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Climate Action Forum coming to Grass Valley

Kate Gordon, Gov. Newsom's senior advisor on climate, will be the keynote speaker at the Climate Action Forum on Saturday in Grass Valley.
Submitted to The Union


WHAT: Climate Action Forum

WHEN: 1 to 4 p.m., Saturday (doors open at 12:30 p.m.)

WHERE: Grass Valley Veterans Memorial Building, located at 255 S. Auburn St., Grass Valley.

COST: A $10 suggested donation at the door.

Climate change is something we should all be talking about, say members of Indivisible Women of Nevada County, and that’s why the group will be hosting a Climate Action Forum, set for Saturday at the Veterans Memorial Building in Grass Valley.

With the theme, “Educate, Celebrate and Activate,” highlights of the event will include keynote speaker Kate Gordon, who was appointed as director of the Governor’s Office of Planning and Research by Gov. Gavin Newsom on Jan. 7. Gordon now serves as Newsom’s senior advisor on climate and is a nationally recognized expert on the intersection of climate change, energy and economic development.

“I’m looking forward to coming to Grass Valley, where the impacts of climate change — especially the constant threat of wildfires — are part of everyday life,” said Gordon. “We can think and talk all we want from our offices in Sacramento, but I’d much rather get out and talk to those living this climate reality every day.”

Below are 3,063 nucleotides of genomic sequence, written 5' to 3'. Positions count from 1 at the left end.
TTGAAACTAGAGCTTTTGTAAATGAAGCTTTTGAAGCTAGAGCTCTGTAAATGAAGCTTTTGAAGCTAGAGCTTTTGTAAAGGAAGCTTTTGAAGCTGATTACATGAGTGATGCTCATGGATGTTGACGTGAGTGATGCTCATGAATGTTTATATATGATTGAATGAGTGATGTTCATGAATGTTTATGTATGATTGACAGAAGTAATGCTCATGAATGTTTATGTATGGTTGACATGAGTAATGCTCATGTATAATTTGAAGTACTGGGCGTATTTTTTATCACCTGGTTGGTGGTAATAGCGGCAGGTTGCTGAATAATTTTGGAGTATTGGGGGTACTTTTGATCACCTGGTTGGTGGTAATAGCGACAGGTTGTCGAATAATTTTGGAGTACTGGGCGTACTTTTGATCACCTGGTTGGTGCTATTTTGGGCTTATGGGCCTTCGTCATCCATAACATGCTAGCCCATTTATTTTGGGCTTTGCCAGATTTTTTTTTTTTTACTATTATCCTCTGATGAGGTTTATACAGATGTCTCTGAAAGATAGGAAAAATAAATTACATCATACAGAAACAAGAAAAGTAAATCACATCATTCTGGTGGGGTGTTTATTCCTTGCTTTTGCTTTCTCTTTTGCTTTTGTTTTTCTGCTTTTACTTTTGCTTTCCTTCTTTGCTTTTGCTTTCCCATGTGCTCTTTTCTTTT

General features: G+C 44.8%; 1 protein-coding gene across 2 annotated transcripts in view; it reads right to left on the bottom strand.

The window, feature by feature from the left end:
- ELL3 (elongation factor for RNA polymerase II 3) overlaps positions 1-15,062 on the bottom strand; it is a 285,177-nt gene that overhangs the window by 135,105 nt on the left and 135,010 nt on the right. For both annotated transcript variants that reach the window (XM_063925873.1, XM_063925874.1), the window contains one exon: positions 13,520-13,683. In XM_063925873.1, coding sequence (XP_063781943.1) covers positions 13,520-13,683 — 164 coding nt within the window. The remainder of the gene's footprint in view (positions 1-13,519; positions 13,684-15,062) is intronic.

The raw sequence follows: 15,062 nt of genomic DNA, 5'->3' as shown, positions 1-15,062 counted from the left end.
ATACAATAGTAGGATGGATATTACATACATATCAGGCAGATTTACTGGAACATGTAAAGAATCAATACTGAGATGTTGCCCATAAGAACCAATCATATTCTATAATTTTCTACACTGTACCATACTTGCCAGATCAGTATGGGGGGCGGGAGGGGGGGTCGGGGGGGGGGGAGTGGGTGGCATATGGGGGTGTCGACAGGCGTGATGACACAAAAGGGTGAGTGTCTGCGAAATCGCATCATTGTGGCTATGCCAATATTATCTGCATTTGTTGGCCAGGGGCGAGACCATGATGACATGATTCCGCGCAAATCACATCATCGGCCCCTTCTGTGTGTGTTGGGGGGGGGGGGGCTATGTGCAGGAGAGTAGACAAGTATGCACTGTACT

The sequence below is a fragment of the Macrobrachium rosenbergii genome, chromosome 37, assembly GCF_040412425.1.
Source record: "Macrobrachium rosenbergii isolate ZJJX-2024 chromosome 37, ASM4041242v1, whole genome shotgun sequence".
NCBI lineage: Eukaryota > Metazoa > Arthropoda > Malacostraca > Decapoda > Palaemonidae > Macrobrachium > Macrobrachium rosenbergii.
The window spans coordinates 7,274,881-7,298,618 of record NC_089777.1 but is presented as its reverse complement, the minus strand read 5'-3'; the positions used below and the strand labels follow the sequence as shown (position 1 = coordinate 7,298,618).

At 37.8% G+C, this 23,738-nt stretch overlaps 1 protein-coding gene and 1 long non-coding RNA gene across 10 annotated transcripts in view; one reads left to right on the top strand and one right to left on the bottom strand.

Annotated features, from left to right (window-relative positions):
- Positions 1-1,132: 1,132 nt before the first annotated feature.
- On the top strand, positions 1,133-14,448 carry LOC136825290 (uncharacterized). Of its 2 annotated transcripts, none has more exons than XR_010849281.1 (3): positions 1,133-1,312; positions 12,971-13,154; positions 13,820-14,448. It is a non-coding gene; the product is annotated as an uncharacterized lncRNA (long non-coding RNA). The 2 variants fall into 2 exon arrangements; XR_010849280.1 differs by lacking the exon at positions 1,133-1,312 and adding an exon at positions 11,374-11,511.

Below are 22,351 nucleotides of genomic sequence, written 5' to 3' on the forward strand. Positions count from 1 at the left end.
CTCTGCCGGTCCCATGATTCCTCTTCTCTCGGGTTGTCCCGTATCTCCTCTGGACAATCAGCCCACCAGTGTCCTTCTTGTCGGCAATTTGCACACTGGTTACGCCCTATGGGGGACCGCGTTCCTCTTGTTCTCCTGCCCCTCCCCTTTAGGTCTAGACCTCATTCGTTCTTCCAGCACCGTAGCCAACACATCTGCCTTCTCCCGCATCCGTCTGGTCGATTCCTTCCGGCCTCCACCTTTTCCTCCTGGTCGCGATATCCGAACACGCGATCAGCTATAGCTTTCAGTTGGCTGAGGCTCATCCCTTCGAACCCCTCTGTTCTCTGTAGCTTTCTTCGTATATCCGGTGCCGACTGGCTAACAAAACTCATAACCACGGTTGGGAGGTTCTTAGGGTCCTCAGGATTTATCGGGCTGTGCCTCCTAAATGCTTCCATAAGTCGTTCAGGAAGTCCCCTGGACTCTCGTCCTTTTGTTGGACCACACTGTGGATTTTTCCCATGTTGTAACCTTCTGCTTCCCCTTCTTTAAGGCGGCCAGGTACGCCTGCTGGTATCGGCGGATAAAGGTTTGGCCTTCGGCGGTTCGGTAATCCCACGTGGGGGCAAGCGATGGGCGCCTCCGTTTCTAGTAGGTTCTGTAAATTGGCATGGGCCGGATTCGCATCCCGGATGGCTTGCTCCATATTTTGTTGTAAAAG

Prior to her appointment, Gordon was a senior advisor at the Paulson Institute, where she oversaw the “Risky Business Project,” focusing on quantifying the economic impacts of climate change on the U.S. economy, as well as providing strategic support to the Institute’s U.S.- China CEO Council for Sustainable Urbanization.

Gordon also served as a fellow at the Center on Global Energy Policy at Columbia University, and an advisor to Duke University’s Center for Energy, Development, and the Global Environment.

Earlier in her career, she served as vice president for Climate and Energy at the Center for the Next Generation, vice president of Energy and Environment at the Washington D.C. based Center for American Progress and co-executive director at the national Apollo Alliance (now part of the Blue Green Alliance). She earned a law degree and a master’s degree in city planning from the University of California-Berkeley, and an undergraduate degree from Wesleyan University.

“I saw several interviews on the internet of Kate Gordon, one in particular especially impressed me — the interview by Greg Dalton at Climate One at The Commonwealth Club in San Francisco,” said Carol Turner, who is spearheading the event.

“Kate is brilliant. Governor Newsom is focused on climate change and he appointed Kate Gordon to be his director of the Governor’s Office of Planning and Research. I also know he wants to reach out to rural California. I am thrilled she was willing to join our event. We have a tremendous opportunity to address climate in our region, with carbon sequestration through smart land use, addressing our forest and watershed health and other opportunities through solar and green building products. Along with Kate Gordon, we want to present some of the organizations and companies in our community who are working on a green future. We believe creating a sustainable future can also be an economic driver and job creator.”


Along with Gordon’s presentation, Turner said the event is designed to promote Nevada County organizations and companies that are working on creating a green future. Many will have informational tables set up at the event.

“We believe creating a sustainable future can also be an economic driver and job creator,” Turner added. “We will be focusing on carbon sequestration through agriculture, watershed and forest health, and green energy and building. We also will talk about climate justice and equity.”